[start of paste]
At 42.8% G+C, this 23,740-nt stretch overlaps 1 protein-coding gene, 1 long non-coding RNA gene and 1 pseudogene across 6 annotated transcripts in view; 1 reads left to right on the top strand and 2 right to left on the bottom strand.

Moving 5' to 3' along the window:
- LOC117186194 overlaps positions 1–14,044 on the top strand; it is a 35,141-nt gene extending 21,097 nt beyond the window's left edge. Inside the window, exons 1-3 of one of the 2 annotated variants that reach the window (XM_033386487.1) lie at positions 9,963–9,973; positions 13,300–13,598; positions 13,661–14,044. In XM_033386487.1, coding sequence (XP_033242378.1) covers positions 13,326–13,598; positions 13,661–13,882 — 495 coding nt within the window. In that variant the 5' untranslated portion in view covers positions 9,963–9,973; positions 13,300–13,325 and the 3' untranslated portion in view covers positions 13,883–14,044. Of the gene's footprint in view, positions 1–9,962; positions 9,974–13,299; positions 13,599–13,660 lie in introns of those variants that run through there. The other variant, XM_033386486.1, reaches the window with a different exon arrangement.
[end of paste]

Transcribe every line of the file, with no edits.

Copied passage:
At 42.8% G+C, this 23,740-nt stretch overlaps 1 protein-coding gene, 1 long non-coding RNA gene and 1 pseudogene across 6 annotated transcripts in view; 1 reads left to right on the top strand and 2 right to left on the bottom strand.

Moving 5' to 3' along the window:
- LOC117186194 overlaps positions 1–14,044 on the top strand; it is a 35,141-nt gene extending 21,097 nt beyond the window's left edge. Inside the window, exons 1-3 of one of the 2 annotated variants that reach the window (XM_033386487.1) lie at positions 9,963–9,973; positions 13,300–13,598; positions 13,661–14,044. In XM_033386487.1, coding sequence (XP_033242378.1) covers positions 13,326–13,598; positions 13,661–13,882 — 495 coding nt within the window. In that variant the 5' untranslated portion in view covers positions 9,963–9,973; positions 13,300–13,325 and the 3' untranslated portion in view covers positions 13,883–14,044. Of the gene's footprint in view, positions 1–9,962; positions 9,974–13,299; positions 13,599–13,660 lie in introns of those variants that run through there. The other variant, XM_033386486.1, reaches the window with a different exon arrangement.